GEO

Is creation of the new post of Military Ombudsman justified?

04 December, 2012

On November 6, 2012, a new draft law on the Military Ombudsman was introduced to Parliament. According to this draft law, a new post of Military Ombudsman will be created which would have a similar authority and legal status as the Public Defender, but would be focused on defending the rights of military servicemen. We think that instead of creating this separate institution, which would cost the state GEL 465,760, it would be simpler and more effective to extend the mandate of the Public Defender’s Office to cover these issues. This could include the creation of a special department within the Public Defender’s Office.

The Organic Law of Georgia on the Public Defender of Georgia grants this office a mandate to defend the rights of every person, including the rights of military servicemen, and he or she therefore has unimpeded access to the premises of any state or regional government body, including military units (Article 18).

The Public Defender of Georgia also has the functions of the National Preventive Mechanism, as envisaged by the Optional Protocol of the United Nations Convention against Torture, and the Public Defender is provided with the necessary logistical, human and financial resources to perform these functions.

Additionally, The Office of Public Defender has extensive experience working with human rights issues, relevant contacts at the national and international level, and strong public recognition and trust. Therefore, it is questionable whether there is a need to create a new institution which would have to work hard to achieve this status.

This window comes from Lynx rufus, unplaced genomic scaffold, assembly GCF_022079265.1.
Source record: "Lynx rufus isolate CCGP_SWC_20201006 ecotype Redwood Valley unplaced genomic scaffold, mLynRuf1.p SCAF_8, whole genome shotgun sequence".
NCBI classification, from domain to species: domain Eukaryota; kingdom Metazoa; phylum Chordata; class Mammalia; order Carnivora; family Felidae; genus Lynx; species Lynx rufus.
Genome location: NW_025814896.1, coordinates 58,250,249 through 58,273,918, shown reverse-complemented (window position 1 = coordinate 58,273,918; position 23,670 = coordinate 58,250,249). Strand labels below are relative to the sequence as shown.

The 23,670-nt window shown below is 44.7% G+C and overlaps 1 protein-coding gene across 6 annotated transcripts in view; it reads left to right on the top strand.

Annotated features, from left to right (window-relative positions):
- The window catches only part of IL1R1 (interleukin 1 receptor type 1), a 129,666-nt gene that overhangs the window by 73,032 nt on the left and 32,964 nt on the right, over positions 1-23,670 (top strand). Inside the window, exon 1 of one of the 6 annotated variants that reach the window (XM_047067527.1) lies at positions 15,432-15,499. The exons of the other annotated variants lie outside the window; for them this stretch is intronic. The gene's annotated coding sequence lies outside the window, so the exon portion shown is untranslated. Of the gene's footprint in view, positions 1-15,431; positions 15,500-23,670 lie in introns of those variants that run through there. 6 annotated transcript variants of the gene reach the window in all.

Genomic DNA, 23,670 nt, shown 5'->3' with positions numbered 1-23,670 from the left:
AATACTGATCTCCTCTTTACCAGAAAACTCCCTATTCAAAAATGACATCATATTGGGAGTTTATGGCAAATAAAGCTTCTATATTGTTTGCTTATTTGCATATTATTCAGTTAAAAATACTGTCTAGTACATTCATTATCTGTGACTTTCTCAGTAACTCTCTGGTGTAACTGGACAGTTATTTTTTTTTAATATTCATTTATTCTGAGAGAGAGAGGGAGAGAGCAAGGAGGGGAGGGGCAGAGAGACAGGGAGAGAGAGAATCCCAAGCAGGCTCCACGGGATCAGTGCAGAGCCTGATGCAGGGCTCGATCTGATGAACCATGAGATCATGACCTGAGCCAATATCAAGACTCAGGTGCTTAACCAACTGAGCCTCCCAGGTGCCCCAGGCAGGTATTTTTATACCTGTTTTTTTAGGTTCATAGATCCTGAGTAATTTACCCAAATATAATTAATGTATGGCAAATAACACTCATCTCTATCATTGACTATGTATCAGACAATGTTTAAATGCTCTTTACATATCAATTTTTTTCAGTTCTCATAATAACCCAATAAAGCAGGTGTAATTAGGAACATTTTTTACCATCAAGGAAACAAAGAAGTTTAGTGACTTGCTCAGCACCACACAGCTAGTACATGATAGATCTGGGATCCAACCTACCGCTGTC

The creation of the new post was put on the agenda after cases of torture and inhuman treatment in the Georgian Army emerged, which demonstrated that the human rights of servicemen were not being adequately protected. However, violations of human rights have not occurred only in the Georgian Army. In recent years, the rights of prisoners and numerous other groups were also violated. Therefore, if we accept the idea of creating a special Military Ombudsman position, then separate human rights bodies should logically also be established in every other sphere of human rights, which would include human rights bodies for religious minorities, ethnic minorities, prisoners, detainees, victims of property rights violations, and so on. This would cause serious confusion in society and complicate the whole institutional landscape of human rights protection in the country.

Therefore, we think that if the state wants to better protect the rights of military servicemen, funding for this should be given to the Office of Public Defender, and a special department should be created to work on these issues. This would ensure the benefits of the Public Defender’s extensive experience, high profile and human resources can be drawn upon to better protect the rights of servicemen.

Author: TI Georgia